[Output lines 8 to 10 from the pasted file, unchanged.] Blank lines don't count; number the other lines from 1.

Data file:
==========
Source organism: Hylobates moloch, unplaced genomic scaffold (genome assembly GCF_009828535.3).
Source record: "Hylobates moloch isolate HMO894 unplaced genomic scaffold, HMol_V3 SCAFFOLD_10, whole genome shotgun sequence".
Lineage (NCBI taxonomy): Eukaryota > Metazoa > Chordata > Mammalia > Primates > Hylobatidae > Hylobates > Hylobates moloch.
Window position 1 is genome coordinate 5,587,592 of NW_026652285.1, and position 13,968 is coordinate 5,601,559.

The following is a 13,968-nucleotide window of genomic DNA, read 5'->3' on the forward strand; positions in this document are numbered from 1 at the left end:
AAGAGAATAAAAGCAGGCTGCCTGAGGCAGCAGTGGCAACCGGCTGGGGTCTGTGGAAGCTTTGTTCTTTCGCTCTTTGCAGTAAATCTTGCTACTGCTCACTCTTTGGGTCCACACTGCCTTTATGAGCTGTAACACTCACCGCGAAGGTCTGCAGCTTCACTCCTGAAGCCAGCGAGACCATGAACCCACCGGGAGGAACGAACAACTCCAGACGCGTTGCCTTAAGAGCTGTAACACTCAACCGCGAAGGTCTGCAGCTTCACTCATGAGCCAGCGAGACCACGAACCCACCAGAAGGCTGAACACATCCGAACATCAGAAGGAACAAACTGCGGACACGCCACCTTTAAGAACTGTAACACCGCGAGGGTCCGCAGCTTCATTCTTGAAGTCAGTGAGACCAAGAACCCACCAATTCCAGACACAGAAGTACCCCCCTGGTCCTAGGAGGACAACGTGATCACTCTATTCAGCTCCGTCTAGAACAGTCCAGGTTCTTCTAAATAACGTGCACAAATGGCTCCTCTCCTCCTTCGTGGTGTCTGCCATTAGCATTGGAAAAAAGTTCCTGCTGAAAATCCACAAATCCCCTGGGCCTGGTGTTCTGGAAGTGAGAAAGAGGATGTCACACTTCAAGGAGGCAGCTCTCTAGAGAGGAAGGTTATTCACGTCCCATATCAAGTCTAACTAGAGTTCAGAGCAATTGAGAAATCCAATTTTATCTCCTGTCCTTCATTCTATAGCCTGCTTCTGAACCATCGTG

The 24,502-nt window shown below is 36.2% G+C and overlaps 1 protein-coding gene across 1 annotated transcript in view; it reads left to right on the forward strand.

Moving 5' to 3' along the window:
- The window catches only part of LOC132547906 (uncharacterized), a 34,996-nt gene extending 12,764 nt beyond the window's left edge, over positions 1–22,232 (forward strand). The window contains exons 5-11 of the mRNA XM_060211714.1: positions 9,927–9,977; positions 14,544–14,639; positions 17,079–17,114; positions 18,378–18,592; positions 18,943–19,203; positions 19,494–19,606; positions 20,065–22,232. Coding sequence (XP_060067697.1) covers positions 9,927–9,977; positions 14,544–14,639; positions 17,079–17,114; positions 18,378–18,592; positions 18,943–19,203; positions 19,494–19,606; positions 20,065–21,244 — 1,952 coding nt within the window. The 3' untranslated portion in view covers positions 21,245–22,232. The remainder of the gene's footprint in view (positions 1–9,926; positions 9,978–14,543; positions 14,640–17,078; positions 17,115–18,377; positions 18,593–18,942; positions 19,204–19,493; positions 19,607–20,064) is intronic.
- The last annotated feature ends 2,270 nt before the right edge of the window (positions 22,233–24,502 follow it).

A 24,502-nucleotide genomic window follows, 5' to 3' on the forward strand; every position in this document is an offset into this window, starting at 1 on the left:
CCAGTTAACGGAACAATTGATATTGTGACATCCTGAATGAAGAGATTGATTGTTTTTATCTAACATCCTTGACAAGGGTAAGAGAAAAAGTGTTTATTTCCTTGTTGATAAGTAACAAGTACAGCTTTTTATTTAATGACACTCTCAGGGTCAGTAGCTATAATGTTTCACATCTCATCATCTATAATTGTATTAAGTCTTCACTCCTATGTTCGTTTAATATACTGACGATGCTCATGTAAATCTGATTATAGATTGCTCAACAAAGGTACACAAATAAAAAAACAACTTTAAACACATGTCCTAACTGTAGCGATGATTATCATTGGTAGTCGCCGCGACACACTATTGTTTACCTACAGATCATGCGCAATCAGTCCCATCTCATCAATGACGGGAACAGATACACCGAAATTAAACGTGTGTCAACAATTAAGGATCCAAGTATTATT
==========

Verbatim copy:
Moving 5' to 3' along the window:
- The window catches only part of LOC132547906 (uncharacterized), a 34,996-nt gene extending 12,764 nt beyond the window's left edge, over positions 1–22,232 (forward strand). The window contains exons 5-11 of the mRNA XM_060211714.1: positions 9,927–9,977; positions 14,544–14,639; positions 17,079–17,114; positions 18,378–18,592; positions 18,943–19,203; positions 19,494–19,606; positions 20,065–22,232. Coding sequence (XP_060067697.1) covers positions 9,927–9,977; positions 14,544–14,639; positions 17,079–17,114; positions 18,378–18,592; positions 18,943–19,203; positions 19,494–19,606; positions 20,065–21,244 — 1,952 coding nt within the window. The 3' untranslated portion in view covers positions 21,245–22,232. The remainder of the gene's footprint in view (positions 1–9,926; positions 9,978–14,543; positions 14,640–17,078; positions 17,115–18,377; positions 18,593–18,942; positions 19,204–19,493; positions 19,607–20,064) is intronic.
- The last annotated feature ends 2,270 nt before the right edge of the window (positions 22,233–24,502 follow it).